Critical areas of national electronic health record programs-is our focus correct?

Int J Med Inform. 2010 Mar;79(3):211-22. doi: 10.1016/j.ijmedinf.2009.12.002. Epub 2010 Jan 15.


Objective: National electronic health record programs are frequently associated with a number of problems. In view of their long duration and costs, efficient implementation of the programs with due regard given to the conclusions drawn thus far would be a meaningful goal from the economic point of view. In the present report we analyze programs from various countries with regard to the problems documented therein and derive, on a cross-country basis, the most common critical aspects of national electronic health record programs. These aspects should be given special attention in the implementation of future national electronic health record programs. Furthermore, measures which have proven to be useful in coping with the respective problems in individual countries will be suggested for each critical area.

Method: Five countries were selected in which (a) programs for a national electronic health record system exist since at least 5 years, (b) the planned electronic health record systems encompass various approaches of implementation, and (c) pilot projects have already been conducted. The programs of these countries were analyzed on the basis of project reviews and audits with reference to the problems documented during their implementation. These were abstracted and standardized into cross-country categories which, in turn, were grouped into critical areas.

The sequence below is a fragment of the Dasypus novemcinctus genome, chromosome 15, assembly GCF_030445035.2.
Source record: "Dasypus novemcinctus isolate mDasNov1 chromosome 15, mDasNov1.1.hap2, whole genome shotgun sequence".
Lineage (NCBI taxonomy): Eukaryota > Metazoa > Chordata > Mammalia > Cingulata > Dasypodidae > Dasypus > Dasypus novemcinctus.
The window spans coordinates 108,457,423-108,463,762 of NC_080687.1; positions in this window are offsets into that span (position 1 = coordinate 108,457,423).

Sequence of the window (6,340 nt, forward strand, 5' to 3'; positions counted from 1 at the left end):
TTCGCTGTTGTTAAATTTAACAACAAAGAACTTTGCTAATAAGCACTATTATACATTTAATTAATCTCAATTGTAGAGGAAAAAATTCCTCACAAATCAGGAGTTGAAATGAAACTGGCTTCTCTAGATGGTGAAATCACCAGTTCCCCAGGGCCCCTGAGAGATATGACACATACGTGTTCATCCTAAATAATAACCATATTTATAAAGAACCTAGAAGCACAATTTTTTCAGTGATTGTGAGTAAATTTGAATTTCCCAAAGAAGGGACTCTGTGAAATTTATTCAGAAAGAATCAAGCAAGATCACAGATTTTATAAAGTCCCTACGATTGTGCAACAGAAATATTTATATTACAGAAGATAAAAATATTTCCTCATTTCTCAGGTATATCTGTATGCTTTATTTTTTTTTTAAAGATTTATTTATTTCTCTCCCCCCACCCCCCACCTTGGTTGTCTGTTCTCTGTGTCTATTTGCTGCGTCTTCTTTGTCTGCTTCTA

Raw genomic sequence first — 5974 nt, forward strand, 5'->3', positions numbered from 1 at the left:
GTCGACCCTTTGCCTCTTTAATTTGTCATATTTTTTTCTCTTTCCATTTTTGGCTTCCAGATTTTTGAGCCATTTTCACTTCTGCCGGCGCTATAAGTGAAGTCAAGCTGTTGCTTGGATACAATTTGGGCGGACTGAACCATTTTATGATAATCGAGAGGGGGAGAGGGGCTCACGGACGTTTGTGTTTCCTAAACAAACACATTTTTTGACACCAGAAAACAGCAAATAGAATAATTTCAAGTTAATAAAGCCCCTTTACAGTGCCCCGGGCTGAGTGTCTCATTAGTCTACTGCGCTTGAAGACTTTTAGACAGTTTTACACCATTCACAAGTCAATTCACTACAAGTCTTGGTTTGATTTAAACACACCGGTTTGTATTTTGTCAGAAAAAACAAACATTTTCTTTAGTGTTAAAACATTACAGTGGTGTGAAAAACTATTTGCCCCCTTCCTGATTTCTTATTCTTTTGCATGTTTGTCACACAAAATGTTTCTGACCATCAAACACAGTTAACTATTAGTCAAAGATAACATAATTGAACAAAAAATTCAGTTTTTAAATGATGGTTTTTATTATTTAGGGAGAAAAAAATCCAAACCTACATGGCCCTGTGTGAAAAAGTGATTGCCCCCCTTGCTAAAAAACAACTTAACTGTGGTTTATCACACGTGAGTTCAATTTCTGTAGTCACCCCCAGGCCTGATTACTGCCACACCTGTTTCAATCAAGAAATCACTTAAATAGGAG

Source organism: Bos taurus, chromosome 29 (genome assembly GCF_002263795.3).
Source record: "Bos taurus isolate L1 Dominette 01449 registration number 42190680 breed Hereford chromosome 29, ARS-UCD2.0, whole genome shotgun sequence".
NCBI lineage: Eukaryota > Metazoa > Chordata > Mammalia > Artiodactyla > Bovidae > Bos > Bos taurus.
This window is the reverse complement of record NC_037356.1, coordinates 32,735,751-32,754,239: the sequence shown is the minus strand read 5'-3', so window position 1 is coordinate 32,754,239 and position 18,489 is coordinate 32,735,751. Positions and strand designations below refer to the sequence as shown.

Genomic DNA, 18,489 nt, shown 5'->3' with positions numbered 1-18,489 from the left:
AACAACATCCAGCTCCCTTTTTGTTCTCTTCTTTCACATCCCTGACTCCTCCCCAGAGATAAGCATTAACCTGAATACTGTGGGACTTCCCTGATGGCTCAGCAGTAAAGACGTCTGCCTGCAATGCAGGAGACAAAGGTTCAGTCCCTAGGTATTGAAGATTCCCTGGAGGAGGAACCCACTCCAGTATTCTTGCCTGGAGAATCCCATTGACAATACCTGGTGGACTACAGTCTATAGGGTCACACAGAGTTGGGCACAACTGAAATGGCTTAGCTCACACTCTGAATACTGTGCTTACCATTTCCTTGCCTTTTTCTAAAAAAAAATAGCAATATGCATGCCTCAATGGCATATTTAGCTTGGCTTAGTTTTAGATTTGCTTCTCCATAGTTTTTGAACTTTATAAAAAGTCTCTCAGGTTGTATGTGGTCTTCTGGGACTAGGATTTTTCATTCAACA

Results: From the analysis of national electronic health record programs from England, Germany, Canada, Denmark and Australia, the following frequently involved critical areas were derived: (a) acceptance and change management, (b) demonstration of benefits and funding, (c) project management, (d) Health-policy-related goals and implementation strategy, (e) basic legal requirements, particularly in the field of data protection.

Conclusions: The analysis shows that similar critical areas exist in the various countries. Strategic, organizational and human challenges are usually more difficult to master than technical aspects. The measures used thus far to deal with the critical areas are selective approaches towards resolving individual problems. For the future it would be desirable to set up a comprehensive method that provides support in the complete process of implementing national electronic health record programs and hereby covers all critical areas identified within this paper.

MeSH terms

  • Data Collection
  • Developed Countries
  • Diffusion of Innovation*
  • Electronic Health Records / organization & administration
  • Electronic Health Records / statistics & numerical data*
  • National Health Programs*